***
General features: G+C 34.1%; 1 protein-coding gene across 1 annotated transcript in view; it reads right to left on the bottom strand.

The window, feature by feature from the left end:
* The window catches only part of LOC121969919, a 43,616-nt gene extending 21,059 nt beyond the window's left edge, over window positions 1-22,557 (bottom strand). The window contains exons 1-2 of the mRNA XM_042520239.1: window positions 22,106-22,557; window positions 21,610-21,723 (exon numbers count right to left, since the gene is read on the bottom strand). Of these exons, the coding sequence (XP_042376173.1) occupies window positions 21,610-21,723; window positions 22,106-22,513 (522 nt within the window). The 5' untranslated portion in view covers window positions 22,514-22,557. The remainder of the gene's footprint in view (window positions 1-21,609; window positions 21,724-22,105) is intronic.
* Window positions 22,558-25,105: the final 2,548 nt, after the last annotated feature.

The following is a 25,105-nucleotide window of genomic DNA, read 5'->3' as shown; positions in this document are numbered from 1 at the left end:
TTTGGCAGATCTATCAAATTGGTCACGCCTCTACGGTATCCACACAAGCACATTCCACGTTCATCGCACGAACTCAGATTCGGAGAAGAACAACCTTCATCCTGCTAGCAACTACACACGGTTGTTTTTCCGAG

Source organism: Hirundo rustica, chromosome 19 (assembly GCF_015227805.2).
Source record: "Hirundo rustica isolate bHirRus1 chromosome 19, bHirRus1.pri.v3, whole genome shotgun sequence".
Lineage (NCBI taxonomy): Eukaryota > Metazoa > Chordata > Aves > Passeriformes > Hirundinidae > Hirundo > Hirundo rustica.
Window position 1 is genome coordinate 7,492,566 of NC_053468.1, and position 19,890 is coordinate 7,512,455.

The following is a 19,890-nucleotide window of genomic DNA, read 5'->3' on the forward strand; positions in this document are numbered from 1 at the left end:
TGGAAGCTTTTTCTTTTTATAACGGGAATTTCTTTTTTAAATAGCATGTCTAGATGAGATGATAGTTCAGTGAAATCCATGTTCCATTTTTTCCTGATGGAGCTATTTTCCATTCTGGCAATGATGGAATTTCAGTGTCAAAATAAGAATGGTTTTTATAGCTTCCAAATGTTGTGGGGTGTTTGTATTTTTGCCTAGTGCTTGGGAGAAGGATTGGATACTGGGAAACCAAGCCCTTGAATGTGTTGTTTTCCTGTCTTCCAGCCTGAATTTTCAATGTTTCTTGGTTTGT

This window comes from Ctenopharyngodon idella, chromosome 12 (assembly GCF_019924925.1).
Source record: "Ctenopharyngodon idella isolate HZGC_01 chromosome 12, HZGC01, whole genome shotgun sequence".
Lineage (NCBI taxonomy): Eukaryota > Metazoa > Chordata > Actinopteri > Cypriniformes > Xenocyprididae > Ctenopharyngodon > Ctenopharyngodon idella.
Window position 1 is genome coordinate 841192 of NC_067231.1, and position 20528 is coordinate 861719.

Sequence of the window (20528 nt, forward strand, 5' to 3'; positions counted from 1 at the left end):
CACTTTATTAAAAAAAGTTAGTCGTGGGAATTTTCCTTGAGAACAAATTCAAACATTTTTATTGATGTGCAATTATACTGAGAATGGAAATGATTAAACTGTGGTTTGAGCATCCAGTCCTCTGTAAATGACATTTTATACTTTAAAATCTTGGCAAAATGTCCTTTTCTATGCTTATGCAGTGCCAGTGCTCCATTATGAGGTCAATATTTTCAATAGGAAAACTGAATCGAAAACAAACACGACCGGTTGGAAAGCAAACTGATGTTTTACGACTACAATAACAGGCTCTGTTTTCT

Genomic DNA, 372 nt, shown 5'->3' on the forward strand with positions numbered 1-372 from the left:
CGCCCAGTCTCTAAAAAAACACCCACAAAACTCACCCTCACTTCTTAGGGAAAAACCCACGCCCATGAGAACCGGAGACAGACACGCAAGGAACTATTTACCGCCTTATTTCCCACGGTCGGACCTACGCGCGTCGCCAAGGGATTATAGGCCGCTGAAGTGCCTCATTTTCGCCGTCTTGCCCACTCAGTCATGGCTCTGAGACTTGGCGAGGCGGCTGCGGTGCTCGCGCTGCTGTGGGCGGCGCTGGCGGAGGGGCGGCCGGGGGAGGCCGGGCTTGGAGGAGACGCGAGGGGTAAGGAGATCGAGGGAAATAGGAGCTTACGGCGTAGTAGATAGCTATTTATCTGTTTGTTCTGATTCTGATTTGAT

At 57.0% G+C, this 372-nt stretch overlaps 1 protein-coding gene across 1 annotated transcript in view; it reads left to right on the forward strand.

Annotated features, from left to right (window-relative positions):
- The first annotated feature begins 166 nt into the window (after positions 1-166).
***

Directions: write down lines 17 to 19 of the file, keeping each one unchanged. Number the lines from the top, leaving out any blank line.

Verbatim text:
Sequence of the window (20528 nt, forward strand, 5' to 3'; positions counted from 1 at the left end):
CACTTTATTAAAAAAAGTTAGTCGTGGGAATTTTCCTTGAGAACAAATTCAAACATTTTTATTGATGTGCAATTATACTGAGAATGGAAATGATTAAACTGTGGTTTGAGCATCCAGTCCTCTGTAAATGACATTTTATACTTTAAAATCTTGGCAAAATGTCCTTTTCTATGCTTATGCAGTGCCAGTGCTCCATTATGAGGTCAATATTTTCAATAGGAAAACTGAATCGAAAACAAACACGACCGGTTGGAAAGCAAACTGATGTTTTACGACTACAATAACAGGCTCTGTTTTCT

Genomic DNA, 372 nt, shown 5'->3' on the forward strand with positions numbered 1-372 from the left: